As they sat down in the living room, Laura seemed a bit upset, Ross thought. O well, if so, she would tell him later.
“Right, then,” Archie began, cheerfully “I think Grandma Helen and Laura have had a wee chat, so that’s something cleared up…?” As both nodded, Archie saw Ross’s puzzled face. “Don’t worry, Laddie, you’ll understand very soon. One more question…”
Archie dipped into his pocket, and placed a small, battered, fibreboard box on the coffee table in front of him, opening it as he did so.
“Is this the one, do you think…?”
Laura and Ross gasped in unison. A beautiful diamond, flanked by two vivid pink sapphires, flashed up at them from a gold ring. Helen held Laura as she slumped backwards. Ross’s face became a puzzled frown.
“But… Grandpa… How did you do this so quickly? What about all the legal checks, and stuff…?”
“Ah, well, you see, I didna have to trouble the City Hall. I just had to go to the garden shed.”
The young couple’s faces made a picture no artist could ever aspire to producing.

Slowly and carefully, Archie explained about the walk he’d taken, that summer, all those years ago. About finding the gas-mask case, and leaving it to Jenny to take it to the police station. And how Jenny had been struck down with her illness before she could make the errand…

In the height of Archie’s concern for Jenny, the gas-mask case had been forgotten. It had lain on the cellar-head shelf until the time when Archie had moved out when he married Helen. She had helped him to clear the house. The contents of the cellar shelves she had put into some old packing-cases, then transferred to the cellar of her own house, intending to go through the stuff with Archie, later. Some memories would still be raw, she had thought. Then, when they moved to the cottage, the same packing-cases were put in the shed. There they remained, undisturbed, until, on Tuesday evening, Archie had opened Kath’s letter and read the words ‘They lived at number fifteen, Trafalgar Terrace…’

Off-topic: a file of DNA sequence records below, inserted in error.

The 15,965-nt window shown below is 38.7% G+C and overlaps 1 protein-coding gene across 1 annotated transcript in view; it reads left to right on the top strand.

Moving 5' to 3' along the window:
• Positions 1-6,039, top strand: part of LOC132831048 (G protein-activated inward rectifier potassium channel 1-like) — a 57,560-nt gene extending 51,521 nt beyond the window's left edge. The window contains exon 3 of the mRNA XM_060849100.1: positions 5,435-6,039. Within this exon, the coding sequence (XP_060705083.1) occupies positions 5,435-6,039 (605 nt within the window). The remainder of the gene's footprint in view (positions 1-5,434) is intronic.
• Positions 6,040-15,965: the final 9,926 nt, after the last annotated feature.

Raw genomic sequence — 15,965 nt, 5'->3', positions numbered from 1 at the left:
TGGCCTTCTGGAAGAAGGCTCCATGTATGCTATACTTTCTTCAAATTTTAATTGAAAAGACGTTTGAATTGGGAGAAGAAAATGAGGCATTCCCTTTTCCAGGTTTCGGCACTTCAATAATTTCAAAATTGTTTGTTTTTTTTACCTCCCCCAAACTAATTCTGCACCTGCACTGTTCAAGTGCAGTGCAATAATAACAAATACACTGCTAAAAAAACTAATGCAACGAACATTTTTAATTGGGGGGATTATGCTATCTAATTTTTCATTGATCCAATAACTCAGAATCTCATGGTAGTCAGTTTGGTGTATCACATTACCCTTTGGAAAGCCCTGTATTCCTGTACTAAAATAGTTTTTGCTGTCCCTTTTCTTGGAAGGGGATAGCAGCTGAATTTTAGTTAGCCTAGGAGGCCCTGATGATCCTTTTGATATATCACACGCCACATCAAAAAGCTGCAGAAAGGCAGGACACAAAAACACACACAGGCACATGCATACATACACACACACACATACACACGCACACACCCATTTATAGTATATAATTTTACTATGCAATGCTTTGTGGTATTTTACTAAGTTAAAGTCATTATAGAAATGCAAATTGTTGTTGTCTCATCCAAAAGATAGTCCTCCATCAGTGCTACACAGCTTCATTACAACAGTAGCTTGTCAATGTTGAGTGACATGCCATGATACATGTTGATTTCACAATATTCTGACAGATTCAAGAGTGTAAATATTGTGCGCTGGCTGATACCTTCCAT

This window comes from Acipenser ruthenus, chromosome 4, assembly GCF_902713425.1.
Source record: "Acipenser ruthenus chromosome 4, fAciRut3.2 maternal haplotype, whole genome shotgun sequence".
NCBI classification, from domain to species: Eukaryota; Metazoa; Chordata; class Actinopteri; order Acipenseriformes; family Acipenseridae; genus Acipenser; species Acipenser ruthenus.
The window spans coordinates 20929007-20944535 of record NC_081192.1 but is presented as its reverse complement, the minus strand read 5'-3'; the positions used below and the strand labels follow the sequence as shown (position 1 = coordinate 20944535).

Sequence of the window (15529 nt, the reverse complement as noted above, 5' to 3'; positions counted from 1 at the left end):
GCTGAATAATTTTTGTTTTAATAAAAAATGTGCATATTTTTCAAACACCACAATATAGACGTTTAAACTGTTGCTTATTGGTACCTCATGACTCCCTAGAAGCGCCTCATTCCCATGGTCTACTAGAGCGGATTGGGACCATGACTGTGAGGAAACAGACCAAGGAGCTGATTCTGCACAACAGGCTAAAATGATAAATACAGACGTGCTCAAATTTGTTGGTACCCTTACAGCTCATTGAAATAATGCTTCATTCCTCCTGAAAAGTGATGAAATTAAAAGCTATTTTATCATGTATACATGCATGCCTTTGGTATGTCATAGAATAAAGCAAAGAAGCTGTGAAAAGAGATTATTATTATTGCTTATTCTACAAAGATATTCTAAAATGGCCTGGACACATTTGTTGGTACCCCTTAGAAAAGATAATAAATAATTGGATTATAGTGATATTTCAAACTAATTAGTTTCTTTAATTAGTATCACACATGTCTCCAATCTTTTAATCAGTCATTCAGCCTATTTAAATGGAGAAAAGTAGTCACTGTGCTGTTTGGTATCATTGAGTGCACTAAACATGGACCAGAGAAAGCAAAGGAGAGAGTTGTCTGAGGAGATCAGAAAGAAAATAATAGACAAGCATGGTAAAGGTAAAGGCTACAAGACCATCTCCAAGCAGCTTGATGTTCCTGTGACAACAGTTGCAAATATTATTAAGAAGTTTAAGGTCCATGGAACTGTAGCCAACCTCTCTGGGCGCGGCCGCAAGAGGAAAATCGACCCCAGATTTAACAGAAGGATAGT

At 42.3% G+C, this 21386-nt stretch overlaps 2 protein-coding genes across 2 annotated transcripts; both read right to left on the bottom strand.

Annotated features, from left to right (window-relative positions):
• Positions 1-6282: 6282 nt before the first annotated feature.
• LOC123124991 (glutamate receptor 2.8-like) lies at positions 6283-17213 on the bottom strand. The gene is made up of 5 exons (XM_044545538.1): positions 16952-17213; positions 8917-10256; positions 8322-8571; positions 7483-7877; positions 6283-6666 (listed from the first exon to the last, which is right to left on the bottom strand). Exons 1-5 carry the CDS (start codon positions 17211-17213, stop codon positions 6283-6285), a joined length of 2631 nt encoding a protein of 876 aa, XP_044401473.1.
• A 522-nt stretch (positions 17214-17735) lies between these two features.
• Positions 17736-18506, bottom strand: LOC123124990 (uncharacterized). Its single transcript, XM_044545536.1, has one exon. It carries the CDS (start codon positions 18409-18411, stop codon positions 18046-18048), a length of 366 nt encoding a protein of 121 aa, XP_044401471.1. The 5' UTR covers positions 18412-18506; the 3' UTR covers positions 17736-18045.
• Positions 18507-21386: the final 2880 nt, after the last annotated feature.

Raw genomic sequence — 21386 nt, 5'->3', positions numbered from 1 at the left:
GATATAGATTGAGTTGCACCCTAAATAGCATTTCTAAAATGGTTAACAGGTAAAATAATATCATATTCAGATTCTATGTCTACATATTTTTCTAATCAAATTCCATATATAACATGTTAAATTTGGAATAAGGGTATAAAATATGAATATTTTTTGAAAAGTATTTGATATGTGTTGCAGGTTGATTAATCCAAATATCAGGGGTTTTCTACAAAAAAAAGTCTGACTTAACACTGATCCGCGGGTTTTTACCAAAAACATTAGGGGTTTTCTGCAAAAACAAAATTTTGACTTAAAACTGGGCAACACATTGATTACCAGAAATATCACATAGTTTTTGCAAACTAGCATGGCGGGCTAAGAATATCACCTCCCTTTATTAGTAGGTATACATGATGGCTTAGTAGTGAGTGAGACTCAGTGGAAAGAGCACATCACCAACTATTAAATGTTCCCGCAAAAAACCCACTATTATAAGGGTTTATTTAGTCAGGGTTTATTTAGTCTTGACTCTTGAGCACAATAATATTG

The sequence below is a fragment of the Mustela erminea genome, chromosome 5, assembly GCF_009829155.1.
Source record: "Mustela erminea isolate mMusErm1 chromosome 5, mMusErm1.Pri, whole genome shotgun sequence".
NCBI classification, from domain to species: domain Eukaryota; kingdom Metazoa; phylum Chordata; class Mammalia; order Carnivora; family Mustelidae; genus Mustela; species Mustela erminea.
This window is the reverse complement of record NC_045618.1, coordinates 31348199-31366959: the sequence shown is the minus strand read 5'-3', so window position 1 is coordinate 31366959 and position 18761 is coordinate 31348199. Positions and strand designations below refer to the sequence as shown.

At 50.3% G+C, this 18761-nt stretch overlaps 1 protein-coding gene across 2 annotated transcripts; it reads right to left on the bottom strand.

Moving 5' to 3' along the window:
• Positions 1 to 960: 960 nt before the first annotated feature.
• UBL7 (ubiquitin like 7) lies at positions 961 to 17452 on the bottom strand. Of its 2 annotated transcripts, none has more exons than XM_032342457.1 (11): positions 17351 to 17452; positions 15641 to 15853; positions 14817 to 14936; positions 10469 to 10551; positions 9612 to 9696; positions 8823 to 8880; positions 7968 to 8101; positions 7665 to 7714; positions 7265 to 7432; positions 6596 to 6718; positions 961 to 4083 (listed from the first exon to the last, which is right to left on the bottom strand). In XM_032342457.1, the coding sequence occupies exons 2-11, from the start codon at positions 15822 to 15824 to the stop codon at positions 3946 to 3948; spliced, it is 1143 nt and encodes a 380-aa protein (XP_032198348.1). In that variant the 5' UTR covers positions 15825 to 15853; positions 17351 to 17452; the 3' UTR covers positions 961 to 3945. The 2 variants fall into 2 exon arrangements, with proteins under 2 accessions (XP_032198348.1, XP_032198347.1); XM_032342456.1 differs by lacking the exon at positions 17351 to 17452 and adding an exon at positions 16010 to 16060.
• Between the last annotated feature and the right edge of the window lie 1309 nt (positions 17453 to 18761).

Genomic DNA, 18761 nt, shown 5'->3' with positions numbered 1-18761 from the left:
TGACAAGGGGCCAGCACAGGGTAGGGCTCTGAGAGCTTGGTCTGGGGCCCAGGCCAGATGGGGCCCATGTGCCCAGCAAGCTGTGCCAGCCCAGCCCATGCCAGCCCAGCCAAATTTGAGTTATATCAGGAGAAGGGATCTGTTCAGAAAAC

Laura took Ross’s hand and led him into the garden. She leant against his chest, sobbing, and gasping for breath.
“I’m sorry.”
Ross held her, gently patting her back as if she were a baby. Finally, he asked her what the matter was.
“My baby sisters. I should have told you. You see, ever since that foggy day when you walked me home, I loved you. But I’d always said to myself that I wouldn’t let any boy make friends with me, just out of pity. So I said nothing. Then, somehow, as we got serious, it got harder. Will you forgive me?”
Ross’s eyes were filling, now.
“My dear precious poppet, there is nothing to forgive.”
Their faces closed on each other.

After a lovely meal, Laura felt better. Ross, of course, now realised that the discussion about the lean-to had been a ploy to leave Laura and Helen alone together. Wise, kind old grandpa. Now, he led Laura outside again. They had offered to help wash up, but Archie and Helen had told them to take time together. Wise again, thought Ross.

They were standing within sight and scent of the buddleia in the cottage garden.
“Laura, my poppet…?”
“Yes, sweetheart…?”
“I’ve a wee box in my pocket. I wondered… whether you wanted to, you know, try something on?”
This was the moment Laura had been longing for. With great difficulty, the steeled herself.

“Ross… Leslie… McGeoch. When it comes to trying anything on, you are the best, all right. On. One. Knee. Now!”

* * *

It was time for two blissfully happy young people to cycle home. But before they left, Archie had one more question. Had had agreed to keep the gas-mask case and the rest of the papers, for the time being, but he showed one very small one to Laura, that had been enclosed with the ring. It carried only the words ‘To E.M.E. From A.R.B. 22 March 1920′.
“Laura, your auntie said that your granddad was Alistair Buchannon, and had been in the RAF, is that right?”
“Yes, I remember being told that much.”
“What was your granny’s maiden name, did you ever hear?”
Laura frowned, screwing up her eyes in thought.
“Yes… Wait a minute… Got it! She was Elizabeth Ellison.”

Part seventeen is now published here!

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One Response to By the Butterfly Tree – Part Sixteen

  1. Pingback: By the Butterfly Tree – Part Fifteen | Fragments from Firefly Phil